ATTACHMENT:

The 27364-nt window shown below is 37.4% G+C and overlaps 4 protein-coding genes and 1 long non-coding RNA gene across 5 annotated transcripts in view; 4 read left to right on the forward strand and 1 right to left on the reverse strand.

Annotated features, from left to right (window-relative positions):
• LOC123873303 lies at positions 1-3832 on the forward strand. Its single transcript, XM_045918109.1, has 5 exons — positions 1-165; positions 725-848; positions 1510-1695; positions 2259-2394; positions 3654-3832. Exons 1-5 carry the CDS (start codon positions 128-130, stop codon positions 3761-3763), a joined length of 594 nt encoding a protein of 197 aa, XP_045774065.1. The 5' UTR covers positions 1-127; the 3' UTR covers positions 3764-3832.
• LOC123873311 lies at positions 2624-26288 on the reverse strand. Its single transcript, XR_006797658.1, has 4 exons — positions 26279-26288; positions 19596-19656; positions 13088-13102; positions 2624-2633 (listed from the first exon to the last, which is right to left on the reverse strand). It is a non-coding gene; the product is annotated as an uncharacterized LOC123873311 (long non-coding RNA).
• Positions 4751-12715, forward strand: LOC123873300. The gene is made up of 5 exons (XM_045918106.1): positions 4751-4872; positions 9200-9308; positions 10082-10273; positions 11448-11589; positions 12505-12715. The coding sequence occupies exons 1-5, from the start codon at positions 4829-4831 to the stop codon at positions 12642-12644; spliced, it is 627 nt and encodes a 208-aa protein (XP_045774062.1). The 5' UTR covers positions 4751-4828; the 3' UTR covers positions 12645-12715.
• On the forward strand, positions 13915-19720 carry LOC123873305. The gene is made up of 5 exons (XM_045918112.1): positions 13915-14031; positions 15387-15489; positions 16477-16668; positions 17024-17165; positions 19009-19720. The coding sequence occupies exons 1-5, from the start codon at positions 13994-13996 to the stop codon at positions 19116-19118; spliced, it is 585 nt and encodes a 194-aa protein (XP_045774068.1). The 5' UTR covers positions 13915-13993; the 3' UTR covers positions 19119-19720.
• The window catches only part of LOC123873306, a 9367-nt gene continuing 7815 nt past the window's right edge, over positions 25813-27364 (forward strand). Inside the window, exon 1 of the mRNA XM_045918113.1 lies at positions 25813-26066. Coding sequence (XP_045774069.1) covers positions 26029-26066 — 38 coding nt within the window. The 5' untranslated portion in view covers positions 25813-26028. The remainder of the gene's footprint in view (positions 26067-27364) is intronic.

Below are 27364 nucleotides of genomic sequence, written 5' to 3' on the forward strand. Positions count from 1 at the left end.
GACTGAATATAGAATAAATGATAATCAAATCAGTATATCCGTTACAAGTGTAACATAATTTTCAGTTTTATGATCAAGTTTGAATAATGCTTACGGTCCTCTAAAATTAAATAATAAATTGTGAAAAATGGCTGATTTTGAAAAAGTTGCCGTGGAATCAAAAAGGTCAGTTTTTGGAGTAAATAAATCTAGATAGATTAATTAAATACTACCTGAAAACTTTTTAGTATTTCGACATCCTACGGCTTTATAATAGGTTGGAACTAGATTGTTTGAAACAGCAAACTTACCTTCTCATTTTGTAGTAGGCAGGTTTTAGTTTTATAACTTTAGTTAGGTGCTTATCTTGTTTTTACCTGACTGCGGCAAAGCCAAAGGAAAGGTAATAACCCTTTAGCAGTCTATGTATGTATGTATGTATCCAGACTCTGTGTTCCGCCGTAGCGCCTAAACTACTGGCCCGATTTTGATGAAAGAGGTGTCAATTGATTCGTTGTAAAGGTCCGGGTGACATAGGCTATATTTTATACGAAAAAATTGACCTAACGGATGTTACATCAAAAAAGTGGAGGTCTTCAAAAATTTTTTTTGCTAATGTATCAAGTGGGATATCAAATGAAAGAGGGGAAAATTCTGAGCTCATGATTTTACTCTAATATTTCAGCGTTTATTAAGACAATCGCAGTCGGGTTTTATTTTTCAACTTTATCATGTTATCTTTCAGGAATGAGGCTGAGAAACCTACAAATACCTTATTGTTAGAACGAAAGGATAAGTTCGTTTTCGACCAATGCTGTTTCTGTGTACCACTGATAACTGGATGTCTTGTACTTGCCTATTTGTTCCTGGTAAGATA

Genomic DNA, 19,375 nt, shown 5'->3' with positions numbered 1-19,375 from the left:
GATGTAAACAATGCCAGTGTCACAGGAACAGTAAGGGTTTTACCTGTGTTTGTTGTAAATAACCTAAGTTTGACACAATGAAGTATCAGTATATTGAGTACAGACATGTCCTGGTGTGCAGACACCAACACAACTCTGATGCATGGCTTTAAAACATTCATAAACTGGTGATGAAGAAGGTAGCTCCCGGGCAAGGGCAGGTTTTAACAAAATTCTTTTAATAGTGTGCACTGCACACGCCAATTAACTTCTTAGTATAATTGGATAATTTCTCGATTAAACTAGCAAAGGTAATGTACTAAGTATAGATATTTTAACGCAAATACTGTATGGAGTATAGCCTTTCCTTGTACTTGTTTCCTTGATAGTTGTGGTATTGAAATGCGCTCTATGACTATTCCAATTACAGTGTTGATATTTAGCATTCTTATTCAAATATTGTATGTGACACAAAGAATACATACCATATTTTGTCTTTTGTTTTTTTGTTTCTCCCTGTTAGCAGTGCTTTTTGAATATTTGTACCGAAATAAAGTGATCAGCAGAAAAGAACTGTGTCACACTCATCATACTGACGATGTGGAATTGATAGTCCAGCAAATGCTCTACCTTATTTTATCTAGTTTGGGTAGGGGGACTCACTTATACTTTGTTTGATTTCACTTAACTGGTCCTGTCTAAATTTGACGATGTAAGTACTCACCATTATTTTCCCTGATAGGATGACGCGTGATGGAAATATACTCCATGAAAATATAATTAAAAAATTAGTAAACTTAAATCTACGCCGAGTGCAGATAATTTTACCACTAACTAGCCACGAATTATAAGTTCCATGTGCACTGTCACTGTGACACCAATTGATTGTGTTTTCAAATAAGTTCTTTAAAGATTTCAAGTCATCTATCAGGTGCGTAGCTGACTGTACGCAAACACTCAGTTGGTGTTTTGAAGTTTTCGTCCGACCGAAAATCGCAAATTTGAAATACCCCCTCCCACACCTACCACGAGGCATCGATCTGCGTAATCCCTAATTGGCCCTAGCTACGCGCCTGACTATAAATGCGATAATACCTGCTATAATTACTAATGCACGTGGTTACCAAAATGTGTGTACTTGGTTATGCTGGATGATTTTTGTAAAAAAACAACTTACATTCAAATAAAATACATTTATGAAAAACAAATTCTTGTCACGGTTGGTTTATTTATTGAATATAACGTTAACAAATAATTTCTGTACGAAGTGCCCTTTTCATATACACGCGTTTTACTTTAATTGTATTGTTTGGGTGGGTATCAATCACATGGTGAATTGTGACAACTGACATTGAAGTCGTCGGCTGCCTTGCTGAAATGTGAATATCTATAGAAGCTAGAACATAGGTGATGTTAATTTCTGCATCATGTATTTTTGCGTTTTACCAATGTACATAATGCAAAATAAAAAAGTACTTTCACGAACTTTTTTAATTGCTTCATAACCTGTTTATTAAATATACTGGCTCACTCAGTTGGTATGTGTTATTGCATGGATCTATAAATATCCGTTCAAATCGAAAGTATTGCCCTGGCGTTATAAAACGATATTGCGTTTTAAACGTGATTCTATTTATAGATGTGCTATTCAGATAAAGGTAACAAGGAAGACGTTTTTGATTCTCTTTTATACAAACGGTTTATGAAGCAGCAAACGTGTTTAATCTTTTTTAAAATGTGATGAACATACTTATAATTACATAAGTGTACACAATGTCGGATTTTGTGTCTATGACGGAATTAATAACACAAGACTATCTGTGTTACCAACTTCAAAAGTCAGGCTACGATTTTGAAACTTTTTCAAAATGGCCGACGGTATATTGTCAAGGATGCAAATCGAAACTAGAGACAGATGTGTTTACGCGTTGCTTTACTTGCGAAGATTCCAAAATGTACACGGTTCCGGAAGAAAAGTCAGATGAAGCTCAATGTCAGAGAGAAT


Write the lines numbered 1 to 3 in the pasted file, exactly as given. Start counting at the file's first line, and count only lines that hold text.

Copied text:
The 27364-nt window shown below is 37.4% G+C and overlaps 4 protein-coding genes and 1 long non-coding RNA gene across 5 annotated transcripts in view; 4 read left to right on the forward strand and 1 right to left on the reverse strand.

Annotated features, from left to right (window-relative positions):
• LOC123873303 lies at positions 1-3832 on the forward strand. Its single transcript, XM_045918109.1, has 5 exons — positions 1-165; positions 725-848; positions 1510-1695; positions 2259-2394; positions 3654-3832. Exons 1-5 carry the CDS (start codon positions 128-130, stop codon positions 3761-3763), a joined length of 594 nt encoding a protein of 197 aa, XP_045774065.1. The 5' UTR covers positions 1-127; the 3' UTR covers positions 3764-3832.